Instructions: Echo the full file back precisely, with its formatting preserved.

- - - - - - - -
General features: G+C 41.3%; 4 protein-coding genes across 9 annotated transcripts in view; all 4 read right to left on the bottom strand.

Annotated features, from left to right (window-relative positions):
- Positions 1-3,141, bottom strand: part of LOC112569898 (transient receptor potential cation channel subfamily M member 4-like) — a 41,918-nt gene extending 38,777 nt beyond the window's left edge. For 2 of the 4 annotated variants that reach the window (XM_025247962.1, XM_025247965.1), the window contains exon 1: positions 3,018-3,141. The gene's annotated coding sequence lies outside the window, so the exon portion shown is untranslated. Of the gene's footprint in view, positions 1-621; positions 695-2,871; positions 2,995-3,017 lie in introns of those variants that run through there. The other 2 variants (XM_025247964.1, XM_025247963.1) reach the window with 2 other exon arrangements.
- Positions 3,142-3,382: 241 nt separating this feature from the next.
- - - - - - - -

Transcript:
General features: G+C 41.3%; 4 protein-coding genes across 9 annotated transcripts in view; all 4 read right to left on the bottom strand.

Annotated features, from left to right (window-relative positions):
- Positions 1-3,141, bottom strand: part of LOC112569898 (transient receptor potential cation channel subfamily M member 4-like) — a 41,918-nt gene extending 38,777 nt beyond the window's left edge. For 2 of the 4 annotated variants that reach the window (XM_025247962.1, XM_025247965.1), the window contains exon 1: positions 3,018-3,141. The gene's annotated coding sequence lies outside the window, so the exon portion shown is untranslated. Of the gene's footprint in view, positions 1-621; positions 695-2,871; positions 2,995-3,017 lie in introns of those variants that run through there. The other 2 variants (XM_025247964.1, XM_025247963.1) reach the window with 2 other exon arrangements.
- Positions 3,142-3,382: 241 nt separating this feature from the next.